A wardrobe to die for

A wardrobe to die for

With multiple attempts to get our hands on a wardrobe to die for, are we taking a step too far in pursuit to create those perfect looks at a deadly cost? Fast fashion is soaring these days particularly in an era where keeping up with relevant trends is tightly knotted to one’s social status. In this pursuit, however, we may have overstepped dangerous boundaries. There are some burning questions that we should be asking ourselves, such as:

  • Who made my clothes?
  • How were they made?
  • And most importantly, at what cost?

    The biggest problem with fast fashion has to be the fact that it is simply not sustainable.

    Fast fashion retailers produce huge volumes as cheaply as possible in very little time focussing on quantity rather than the quality. This does, however, comes from the massive amounts of wastage on our part. We often buy heaps more than what we need but, in a few years, when we lose interest they go straight in the bin. It is estimated that more than half of fast fashion produced is disposed of in under a year to landfill sites and end up in incineration.

    Most of us don’t think twice before discarding an article of clothing because throwing it out is just that easy. These clothes pile up in landfill sites as we shovel waste down the throat of our planet.


    On the other end, there is the human cost involved. Oftentimes, workers are in extremely vulnerable conditions where they lack adequate payment and protection despite working unusually long hours. The most well known proof of this is the collapse of the Dhaka garment factory in 2013 that took the lives of 1,134 people and left around 2,500 injured.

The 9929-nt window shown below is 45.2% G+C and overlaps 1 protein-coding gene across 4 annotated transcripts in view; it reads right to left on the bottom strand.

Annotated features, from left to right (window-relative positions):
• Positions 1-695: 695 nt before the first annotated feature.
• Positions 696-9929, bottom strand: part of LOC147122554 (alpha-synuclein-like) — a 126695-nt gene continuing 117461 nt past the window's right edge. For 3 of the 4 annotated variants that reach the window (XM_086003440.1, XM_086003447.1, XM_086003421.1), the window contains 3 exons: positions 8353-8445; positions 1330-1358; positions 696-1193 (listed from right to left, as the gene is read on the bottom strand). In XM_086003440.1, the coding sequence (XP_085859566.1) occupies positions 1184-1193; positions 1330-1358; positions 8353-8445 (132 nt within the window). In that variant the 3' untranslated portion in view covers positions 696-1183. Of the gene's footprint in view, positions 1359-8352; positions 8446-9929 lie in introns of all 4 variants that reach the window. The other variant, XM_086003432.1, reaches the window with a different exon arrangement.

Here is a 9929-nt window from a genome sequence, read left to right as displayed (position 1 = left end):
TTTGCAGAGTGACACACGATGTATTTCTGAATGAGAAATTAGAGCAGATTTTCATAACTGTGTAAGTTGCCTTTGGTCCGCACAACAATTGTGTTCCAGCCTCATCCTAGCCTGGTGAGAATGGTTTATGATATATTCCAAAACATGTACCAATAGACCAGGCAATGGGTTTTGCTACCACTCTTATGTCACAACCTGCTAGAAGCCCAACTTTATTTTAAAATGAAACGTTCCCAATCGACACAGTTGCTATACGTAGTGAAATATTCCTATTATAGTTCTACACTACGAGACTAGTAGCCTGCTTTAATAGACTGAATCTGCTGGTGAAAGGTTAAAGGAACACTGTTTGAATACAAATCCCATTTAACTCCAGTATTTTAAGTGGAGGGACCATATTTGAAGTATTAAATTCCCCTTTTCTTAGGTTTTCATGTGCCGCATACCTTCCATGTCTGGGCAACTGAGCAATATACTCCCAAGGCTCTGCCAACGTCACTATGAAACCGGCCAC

Remember that the cheapest prices do not necessarily reflect a “best-buy”. A lot might have been forsaken for companies to be able to sell their products to you at that given price. So, the next time you want to throw out an old garment, it might be worth thinking twice. And for all of conscious consumers, there are brands like Designer Friday  who are doing their bit to bring a change in the fashion industry for the better.

    At Designer Friday we believe that sustainability, ethics and fashion can go hand-in-hand as we break boundaries to prove that these three aspects are not mutually exclusive. When wearing our dresses we want you to feel that confidence and brilliance you get from a guilt-free conscience while looking gorgeous. We upcycle leftover and recycled fabrics into stylish pieces instead of having them go to waste.

    With that being said, it takes no more than a few simple steps on our part to say goodbye to fast-fashion and to start dressing ‘fashionably guilt-free’. Let us show you how:

    1. Choose to recycle, resell and repair your clothes.
    2. Buy only what you need. Livia Firth proposed an eye-opening piece of advice: "Only buy it if you think that you would wear it at least 30 times".
    3. Invest in better quality to make your clothes last-longer, thus increasing its lifespan and keeping it away from landfill sites.
    4. Switch to recycled, organic and ethically sourced fabrics.
    5. Be conscious of who you are buying from. Discover more about the brand’s sustainability and ethical promises on their website. Support your local small businesses like Designerfriday as they tend to cater to the exact needs of buyers and this reduces unwanted or extra stock that ends up going to waste.

    Sustainable and ethical shopping should be the new trend. We can still afford to look good while purchasing clothes with a clean slate. So if there were ever a time to join us, it is now. Follow our journey on @designerfriday 

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